The Pokémon TV series is available for streaming on Netflix, Hulu, the official Pokémon website, and a half-dozen other places.
I’m a long-time fan of the Pokémon franchise as an idea. It’s altogether wholesome and bright – hokey to a fault – and it’s available across a billion different formats. It’s present across video games, card games, oodles of merchandise, and one of the longest-running animated series still being produced. There’s been an episode dang near every week for the last twenty-three years, can you believe it.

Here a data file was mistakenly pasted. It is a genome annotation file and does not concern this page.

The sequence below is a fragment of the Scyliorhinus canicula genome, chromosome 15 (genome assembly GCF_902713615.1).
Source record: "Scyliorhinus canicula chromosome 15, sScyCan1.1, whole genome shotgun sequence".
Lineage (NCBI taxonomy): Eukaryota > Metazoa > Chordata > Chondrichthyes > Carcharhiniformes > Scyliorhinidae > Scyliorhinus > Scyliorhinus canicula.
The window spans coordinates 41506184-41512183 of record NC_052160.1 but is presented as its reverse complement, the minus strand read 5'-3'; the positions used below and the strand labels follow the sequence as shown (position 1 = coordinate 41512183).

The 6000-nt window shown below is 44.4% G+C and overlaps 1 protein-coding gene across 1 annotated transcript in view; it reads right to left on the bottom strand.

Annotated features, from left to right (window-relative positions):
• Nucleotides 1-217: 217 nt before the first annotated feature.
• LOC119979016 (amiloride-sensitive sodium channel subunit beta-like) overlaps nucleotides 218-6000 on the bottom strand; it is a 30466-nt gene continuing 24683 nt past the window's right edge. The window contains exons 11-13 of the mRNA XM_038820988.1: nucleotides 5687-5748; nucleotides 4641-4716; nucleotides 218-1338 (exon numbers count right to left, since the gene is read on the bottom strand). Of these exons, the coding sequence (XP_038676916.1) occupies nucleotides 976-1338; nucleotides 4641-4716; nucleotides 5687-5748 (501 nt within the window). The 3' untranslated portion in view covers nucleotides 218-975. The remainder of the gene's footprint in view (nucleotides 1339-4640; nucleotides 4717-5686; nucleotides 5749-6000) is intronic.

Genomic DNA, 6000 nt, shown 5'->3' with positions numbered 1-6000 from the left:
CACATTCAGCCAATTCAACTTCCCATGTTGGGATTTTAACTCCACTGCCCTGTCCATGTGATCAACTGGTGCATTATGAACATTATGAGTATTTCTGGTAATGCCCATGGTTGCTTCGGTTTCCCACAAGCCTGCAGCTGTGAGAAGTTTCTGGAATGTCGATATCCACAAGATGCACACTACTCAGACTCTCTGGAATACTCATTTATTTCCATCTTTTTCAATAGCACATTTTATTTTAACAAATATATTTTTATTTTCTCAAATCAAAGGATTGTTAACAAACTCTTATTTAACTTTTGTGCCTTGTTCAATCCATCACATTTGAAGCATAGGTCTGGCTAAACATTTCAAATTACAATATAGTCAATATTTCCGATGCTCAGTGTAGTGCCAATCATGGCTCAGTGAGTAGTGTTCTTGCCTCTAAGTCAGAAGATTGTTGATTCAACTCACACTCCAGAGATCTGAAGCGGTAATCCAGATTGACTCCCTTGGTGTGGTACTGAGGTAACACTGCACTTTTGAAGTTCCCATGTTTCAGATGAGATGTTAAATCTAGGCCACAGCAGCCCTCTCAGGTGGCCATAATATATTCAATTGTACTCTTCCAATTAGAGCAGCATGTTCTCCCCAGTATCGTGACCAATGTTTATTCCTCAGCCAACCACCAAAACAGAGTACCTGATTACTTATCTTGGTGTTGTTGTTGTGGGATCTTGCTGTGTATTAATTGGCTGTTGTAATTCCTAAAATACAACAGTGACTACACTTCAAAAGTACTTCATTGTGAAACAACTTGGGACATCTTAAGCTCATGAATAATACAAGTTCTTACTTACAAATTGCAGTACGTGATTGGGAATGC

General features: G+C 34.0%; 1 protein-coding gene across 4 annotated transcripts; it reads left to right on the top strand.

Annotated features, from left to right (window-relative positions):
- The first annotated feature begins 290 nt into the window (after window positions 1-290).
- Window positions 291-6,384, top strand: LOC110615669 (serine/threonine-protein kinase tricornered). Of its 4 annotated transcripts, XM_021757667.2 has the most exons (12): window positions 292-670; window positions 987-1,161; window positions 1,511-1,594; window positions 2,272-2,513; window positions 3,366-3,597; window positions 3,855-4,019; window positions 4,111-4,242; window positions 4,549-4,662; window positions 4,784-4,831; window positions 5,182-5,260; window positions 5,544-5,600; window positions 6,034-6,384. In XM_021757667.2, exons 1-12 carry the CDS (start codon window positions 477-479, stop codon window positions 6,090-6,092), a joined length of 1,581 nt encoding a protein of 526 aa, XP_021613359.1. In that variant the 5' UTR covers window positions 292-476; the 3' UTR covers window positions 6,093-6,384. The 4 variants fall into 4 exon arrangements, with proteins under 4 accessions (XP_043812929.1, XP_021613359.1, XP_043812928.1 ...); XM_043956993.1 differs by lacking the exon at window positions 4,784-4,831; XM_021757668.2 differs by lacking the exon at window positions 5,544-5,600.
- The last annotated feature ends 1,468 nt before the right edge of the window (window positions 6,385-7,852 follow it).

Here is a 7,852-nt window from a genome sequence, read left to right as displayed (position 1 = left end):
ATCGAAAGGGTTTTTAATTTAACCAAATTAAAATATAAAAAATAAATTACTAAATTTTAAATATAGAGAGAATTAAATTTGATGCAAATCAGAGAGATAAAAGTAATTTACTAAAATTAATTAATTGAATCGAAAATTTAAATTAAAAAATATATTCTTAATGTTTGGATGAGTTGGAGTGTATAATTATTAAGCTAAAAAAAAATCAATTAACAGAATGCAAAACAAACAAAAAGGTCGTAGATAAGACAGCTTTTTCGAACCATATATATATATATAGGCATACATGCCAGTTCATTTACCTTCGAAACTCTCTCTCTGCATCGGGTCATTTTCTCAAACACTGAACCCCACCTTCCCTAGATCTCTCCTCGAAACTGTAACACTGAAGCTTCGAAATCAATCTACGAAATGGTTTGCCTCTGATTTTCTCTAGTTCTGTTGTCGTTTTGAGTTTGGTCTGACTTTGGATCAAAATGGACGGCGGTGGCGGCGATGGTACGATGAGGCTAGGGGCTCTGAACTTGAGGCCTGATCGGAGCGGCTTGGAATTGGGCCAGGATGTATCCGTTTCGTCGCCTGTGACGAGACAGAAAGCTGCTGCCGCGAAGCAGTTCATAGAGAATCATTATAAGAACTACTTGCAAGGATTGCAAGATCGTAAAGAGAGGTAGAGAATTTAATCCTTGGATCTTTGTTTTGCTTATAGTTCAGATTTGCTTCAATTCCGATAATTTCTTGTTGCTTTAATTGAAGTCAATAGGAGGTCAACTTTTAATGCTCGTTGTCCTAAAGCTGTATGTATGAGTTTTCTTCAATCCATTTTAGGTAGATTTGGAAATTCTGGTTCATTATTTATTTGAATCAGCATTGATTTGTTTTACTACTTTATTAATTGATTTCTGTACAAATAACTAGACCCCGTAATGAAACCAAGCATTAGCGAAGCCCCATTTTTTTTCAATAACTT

But one major problem with long-running series: that they have a nasty tendency to get either long-winded, repetitive, or both. Especially with a series as brand-conscious as Pokémon, there’s pressure to air something new every week just for visibility’s sake. This paradoxically traps the series inside its own formula at times where it ought to have space to explore. Template-breaking writing is a secondary investment compared to keeping the production’s figurative head above water, after all.
So just as the show turned old enough to drive, it went and picked up one of its very best habits: going back to the drawing board.